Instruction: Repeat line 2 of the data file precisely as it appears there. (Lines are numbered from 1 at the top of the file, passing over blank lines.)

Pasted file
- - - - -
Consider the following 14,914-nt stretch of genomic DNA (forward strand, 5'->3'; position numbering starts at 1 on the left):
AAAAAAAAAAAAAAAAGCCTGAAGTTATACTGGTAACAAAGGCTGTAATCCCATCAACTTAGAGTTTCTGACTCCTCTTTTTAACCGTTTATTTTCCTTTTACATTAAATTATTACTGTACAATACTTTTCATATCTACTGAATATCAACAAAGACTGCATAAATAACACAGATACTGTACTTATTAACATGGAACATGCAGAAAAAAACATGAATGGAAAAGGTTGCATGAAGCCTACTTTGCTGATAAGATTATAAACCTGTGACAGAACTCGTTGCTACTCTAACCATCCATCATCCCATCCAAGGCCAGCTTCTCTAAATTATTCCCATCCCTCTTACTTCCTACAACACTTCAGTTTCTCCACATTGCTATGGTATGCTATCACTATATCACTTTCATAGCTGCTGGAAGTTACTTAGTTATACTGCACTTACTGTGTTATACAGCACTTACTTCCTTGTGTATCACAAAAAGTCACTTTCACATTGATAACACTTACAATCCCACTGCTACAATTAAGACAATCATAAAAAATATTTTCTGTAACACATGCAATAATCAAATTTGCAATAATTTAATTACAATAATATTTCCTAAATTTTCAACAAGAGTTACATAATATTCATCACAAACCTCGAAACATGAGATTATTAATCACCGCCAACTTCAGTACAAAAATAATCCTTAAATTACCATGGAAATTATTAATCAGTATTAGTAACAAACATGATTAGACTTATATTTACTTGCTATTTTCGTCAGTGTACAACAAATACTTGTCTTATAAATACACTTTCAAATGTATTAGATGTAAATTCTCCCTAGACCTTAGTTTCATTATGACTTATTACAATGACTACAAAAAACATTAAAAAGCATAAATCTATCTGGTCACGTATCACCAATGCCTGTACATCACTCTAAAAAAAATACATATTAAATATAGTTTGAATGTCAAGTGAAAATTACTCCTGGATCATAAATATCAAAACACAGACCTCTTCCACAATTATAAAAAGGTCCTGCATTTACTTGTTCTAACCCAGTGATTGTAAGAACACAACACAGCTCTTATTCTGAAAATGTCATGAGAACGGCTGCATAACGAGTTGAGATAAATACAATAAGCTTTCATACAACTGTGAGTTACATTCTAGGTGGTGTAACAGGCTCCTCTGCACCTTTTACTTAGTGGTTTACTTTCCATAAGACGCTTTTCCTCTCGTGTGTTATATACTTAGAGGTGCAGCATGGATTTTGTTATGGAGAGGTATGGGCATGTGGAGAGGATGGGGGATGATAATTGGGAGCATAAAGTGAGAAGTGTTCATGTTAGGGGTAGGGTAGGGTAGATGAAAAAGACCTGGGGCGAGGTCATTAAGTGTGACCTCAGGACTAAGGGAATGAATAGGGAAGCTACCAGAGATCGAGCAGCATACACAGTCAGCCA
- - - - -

AAAAAAAAAAAAAAAAGCCTGAAGTTATACTGGTAACAAAGGCTGTAATCCCATCAACTTAGAGTTTCTGACTCCTCTTTTTAACCGTTTATTTTCCTTTTACATTAAATTATTACTGTACAATACTTTTCATATCTACTGAATATCAACAAAGACTGCATAAATAACACAGATACTGTACTTATTAACATGGAACATGCAGAAAAAAACATGAATGGAAAAGGTTGCATGAAGCCTACTTTGCTGATAAGATTATAAACCTGTGACAGAACTCGTTGCTACTCTAACCATCCATCATCCCATCCAAGGCCAGCTTCTCTAAATTATTCCCATCCCTCTTACTTCCTACAACACTTCAGTTTCTCCACATTGCTATGGTATGCTATCACTATATCACTTTCATAGCTGCTGGAAGTTACTTAGTTATACTGCACTTACTGTGTTATACAGCACTTACTTCCTTGTGTATCACAAAAAGTCACTTTCACATTGATAACACTTACAATCCCACTGCTACAATTAAGACAATCATAAAAAATATTTTCTGTAACACATGCAATAATCAAATTTGCAATAATTTAATTACAATAATATTTCCTAAATTTTCAACAAGAGTTACATAATATTCATCACAAACCTCGAAACATGAGATTATTAATCACCGCCAACTTCAGTACAAAAATAATCCTTAAATTACCATGGAAATTATTAATCAGTATTAGTAACAAACATGATTAGACTTATATTTACTTGCTATTTTCGTCAGTGTACAACAAATACTTGTCTTATAAATACACTTTCAAATGTATTAGATGTAAATTCTCCCTAGACCTTAGTTTCATTATGACTTATTACAATGACTACAAAAAACATTAAAAAGCATAAATCTATCTGGTCACGTATCACCAATGCCTGTACATCACTCTAAAAAAAATACATATTAAATATAGTTTGAATGTCAAGTGAAAATTACTCCTGGATCATAAATATCAAAACACAGACCTCTTCCACAATTATAAAAAGGTCCTGCATTTACTTGTTCTAACCCAGTGATTGTAAGAACACAACACAGCTCTTATTCTGAAAATGTCATGAGAACGGCTGCATAACGAGTTGAGATAAATACAATAAGCTTTCATACAACTGTGAGTTACATTCTAGGTGGTGTAACAGGCTCCTCTGCACCTTTTACTTAGTGGTTTACTTTCCATAAGACGCTTTTCCTCTCGTGTGTTATATACTTAGAGGTGCAGCATGGATTTTGTTATGGAGAGGTATGGGCATGTGGAGAGGATGGGGGATGATAATTGGGAGCATAAAGTGAGAAGTGTTCATGTTAGGGGTAGGGTAGGGTAGATGAAAAAGACCTGGGGCGAGGTCATTAAGTGTGACCTCAGGACTAAGGGAATGAATAGGGAAGCTACCAGAGATCGAGCAGCATACACAGTCAGCCA